New York State officials say Canrock Ventures, a venture capital firm in Brookville, failed to notify them of potential conflicts of interest when it invested taxpayer money in local technology startups.
An official with Empire State Development, the state’s primary business-aid agency, said under the terms of a written agreement with the state, Canrock should have convened a “valuation committee” to review its proposed investments of federal funds in four computer software startups.
The four businesses were co-founded by a Canrock partner, and the venture firm holds sizable stakes in them. The official requested anonymity.
Mark Fasciano, the Canrock partner, said yesterday that he disclosed all of Canrock’s holdings and his roles in the companies to the state at the start of the investment process.
* * *
Canrock’s 2013 contract with New York State, obtained by Newsday under the state Freedom of Information Law, stipulates that conflicts of interest are to be weighed by a valuation committee.
The Empire State Development official said the committee is composed of two state representatives and a Canrock representative, and can only been convened by the venture firm, not New York State.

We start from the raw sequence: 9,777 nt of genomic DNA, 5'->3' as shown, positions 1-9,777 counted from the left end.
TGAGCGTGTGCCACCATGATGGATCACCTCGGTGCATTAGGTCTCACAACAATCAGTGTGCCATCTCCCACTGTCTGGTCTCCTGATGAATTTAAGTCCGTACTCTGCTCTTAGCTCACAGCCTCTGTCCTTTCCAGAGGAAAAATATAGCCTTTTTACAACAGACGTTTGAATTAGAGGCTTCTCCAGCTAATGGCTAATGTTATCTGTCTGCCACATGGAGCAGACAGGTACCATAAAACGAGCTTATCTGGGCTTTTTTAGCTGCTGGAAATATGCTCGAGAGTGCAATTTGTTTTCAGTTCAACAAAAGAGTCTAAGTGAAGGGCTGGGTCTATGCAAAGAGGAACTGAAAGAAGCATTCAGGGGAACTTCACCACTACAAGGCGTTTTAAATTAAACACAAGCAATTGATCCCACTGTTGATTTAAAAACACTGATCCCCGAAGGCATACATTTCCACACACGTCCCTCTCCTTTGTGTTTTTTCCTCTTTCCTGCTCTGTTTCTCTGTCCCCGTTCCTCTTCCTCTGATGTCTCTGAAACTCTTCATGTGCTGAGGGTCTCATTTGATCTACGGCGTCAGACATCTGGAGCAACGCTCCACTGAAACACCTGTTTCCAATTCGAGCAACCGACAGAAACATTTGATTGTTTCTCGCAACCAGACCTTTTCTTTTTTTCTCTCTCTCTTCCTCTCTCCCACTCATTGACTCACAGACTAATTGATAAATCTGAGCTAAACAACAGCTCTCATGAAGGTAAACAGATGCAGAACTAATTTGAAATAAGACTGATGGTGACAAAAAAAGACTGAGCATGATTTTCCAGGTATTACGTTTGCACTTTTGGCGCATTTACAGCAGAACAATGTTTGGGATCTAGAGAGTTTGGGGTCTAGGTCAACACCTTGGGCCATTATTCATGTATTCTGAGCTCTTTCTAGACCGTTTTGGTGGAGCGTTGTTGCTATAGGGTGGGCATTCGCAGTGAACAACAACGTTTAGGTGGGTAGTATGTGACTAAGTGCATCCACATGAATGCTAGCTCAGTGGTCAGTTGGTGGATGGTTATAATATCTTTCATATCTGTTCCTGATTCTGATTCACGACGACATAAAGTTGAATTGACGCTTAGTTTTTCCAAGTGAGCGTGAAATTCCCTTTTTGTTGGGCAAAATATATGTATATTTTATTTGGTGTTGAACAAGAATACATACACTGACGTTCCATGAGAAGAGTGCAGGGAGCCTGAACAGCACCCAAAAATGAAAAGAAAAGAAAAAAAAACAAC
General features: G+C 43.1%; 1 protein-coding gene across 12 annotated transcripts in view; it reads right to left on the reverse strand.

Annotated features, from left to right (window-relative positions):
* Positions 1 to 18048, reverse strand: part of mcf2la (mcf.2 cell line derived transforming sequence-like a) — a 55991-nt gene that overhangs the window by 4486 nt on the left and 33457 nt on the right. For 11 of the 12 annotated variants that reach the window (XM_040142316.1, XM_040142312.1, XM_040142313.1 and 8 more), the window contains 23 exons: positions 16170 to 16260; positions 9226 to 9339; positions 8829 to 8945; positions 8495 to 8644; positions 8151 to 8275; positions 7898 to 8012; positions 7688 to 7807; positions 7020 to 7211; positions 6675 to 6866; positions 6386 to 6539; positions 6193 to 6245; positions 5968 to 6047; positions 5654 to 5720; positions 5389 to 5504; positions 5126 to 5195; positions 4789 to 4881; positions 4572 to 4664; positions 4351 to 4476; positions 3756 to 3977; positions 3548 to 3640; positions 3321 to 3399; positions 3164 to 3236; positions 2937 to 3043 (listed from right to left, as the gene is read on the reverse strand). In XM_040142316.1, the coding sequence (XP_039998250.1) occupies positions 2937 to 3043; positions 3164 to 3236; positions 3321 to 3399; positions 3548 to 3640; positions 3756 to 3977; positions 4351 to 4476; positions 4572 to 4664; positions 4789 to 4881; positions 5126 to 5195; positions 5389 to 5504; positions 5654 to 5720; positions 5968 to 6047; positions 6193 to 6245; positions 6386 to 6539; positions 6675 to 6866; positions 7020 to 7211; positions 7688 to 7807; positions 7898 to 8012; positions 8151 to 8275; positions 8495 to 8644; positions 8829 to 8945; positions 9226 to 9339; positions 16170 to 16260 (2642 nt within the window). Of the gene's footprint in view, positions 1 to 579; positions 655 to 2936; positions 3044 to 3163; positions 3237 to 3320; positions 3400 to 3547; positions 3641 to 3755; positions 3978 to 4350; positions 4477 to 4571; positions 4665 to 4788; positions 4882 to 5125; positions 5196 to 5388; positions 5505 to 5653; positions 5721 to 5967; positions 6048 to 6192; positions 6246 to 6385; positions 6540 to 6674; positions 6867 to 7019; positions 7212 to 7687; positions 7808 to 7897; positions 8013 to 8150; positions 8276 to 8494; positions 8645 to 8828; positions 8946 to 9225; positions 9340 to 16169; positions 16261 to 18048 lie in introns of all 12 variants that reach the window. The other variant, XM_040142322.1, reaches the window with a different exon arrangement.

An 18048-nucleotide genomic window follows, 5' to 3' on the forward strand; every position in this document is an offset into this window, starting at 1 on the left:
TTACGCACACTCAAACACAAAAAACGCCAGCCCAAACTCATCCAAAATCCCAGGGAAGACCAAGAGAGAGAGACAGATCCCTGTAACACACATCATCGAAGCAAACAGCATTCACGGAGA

“They [Canrock] have to disclose potential conflicts of interest to the valuation committee,” the official said last month. “They did not meet that requirement.”
* * *
Valuation committees were also included in the state contracts of six other venture firms investing Innovate NY money. None of the six called valuation committee meetings to handle conflicts of interest “because no conflicts had arisen,” an Empire State Development spokesman said.
Some experts questioned whether the valuation committees were effective.
David Reiss, a law professor and research director for Brooklyn Law School’s Center for Urban Business Entrepreneurship, said, “a self-reporting system,” such as the valuation committees, would only deter fraud if the probability of getting caught is high and the consequences are grave.